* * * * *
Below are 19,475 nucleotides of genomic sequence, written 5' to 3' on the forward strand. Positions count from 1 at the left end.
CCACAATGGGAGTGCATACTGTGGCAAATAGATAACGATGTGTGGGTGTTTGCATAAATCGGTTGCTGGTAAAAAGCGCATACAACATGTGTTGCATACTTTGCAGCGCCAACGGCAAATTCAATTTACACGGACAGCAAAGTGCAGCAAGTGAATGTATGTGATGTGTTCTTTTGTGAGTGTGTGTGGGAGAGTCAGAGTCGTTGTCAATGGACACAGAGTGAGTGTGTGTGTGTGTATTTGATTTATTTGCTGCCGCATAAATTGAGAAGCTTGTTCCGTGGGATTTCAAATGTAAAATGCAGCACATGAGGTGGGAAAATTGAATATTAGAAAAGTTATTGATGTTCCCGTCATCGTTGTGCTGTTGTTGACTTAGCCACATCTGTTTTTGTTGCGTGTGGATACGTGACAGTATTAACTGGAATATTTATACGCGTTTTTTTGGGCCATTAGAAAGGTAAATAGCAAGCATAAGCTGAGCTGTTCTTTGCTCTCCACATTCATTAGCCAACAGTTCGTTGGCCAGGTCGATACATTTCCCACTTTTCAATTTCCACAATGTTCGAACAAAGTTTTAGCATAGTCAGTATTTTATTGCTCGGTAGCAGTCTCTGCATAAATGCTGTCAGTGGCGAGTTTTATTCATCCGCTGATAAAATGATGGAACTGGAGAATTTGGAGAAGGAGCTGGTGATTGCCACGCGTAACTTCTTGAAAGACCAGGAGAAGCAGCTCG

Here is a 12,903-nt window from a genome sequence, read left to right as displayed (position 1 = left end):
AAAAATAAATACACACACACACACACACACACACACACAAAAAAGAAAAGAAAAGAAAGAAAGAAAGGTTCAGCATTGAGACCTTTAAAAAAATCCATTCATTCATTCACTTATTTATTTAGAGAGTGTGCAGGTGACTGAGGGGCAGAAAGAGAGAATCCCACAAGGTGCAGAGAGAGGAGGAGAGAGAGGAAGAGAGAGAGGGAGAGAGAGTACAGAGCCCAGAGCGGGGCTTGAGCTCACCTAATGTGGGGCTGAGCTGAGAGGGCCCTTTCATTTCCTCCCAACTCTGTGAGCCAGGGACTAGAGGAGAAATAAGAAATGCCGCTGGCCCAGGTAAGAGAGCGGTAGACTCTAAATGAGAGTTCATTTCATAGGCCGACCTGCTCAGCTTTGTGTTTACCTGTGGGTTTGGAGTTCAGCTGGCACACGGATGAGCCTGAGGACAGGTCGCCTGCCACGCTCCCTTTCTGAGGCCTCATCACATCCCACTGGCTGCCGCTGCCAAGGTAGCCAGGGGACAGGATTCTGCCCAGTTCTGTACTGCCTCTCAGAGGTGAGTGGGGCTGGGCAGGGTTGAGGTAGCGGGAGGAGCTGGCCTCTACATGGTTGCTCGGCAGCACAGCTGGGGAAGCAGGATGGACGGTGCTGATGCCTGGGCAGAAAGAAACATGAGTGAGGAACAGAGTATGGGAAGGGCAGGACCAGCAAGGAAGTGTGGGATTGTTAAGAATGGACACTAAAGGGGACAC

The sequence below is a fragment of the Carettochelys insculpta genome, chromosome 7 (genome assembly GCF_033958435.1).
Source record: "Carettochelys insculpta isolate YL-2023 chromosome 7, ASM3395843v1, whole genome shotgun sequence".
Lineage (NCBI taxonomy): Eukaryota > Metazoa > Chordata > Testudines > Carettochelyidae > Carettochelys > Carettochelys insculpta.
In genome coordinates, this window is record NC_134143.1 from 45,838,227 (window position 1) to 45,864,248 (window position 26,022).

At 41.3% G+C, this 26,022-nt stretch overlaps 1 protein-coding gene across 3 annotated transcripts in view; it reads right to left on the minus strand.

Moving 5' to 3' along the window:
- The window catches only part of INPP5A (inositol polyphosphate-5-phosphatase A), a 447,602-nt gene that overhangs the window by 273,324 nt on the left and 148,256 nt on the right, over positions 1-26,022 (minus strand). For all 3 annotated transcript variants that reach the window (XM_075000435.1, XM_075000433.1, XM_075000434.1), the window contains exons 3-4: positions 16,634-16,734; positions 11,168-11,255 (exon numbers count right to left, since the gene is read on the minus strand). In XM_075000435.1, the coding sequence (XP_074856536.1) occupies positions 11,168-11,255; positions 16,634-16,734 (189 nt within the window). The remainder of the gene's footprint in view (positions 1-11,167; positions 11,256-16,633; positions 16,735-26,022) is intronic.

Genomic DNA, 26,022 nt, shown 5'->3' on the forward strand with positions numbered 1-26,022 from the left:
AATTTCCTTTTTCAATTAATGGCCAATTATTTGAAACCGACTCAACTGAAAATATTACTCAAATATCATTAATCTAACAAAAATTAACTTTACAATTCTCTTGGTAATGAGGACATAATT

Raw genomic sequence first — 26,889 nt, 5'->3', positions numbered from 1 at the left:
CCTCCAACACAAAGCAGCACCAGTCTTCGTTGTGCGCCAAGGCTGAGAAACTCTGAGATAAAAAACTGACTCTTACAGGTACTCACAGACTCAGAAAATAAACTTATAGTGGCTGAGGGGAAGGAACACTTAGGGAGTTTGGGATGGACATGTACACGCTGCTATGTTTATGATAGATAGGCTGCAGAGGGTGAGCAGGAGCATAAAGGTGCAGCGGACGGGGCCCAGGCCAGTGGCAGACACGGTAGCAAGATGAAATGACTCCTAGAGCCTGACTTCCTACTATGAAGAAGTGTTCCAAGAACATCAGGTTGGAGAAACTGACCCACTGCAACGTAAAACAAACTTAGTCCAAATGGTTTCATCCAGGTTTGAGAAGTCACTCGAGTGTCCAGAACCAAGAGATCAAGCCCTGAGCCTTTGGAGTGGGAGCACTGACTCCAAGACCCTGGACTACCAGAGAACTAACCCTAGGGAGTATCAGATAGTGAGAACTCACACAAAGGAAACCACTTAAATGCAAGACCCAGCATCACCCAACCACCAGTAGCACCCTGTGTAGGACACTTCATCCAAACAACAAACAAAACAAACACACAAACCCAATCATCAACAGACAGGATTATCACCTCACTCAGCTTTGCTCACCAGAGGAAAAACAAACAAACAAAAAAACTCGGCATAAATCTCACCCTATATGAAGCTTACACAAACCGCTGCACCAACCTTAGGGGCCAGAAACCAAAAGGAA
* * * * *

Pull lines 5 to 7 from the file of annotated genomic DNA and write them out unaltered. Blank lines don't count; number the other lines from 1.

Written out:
The sequence below is a fragment of the Carettochelys insculpta genome, chromosome 7 (genome assembly GCF_033958435.1).
Source record: "Carettochelys insculpta isolate YL-2023 chromosome 7, ASM3395843v1, whole genome shotgun sequence".
Lineage (NCBI taxonomy): Eukaryota > Metazoa > Chordata > Testudines > Carettochelyidae > Carettochelys > Carettochelys insculpta.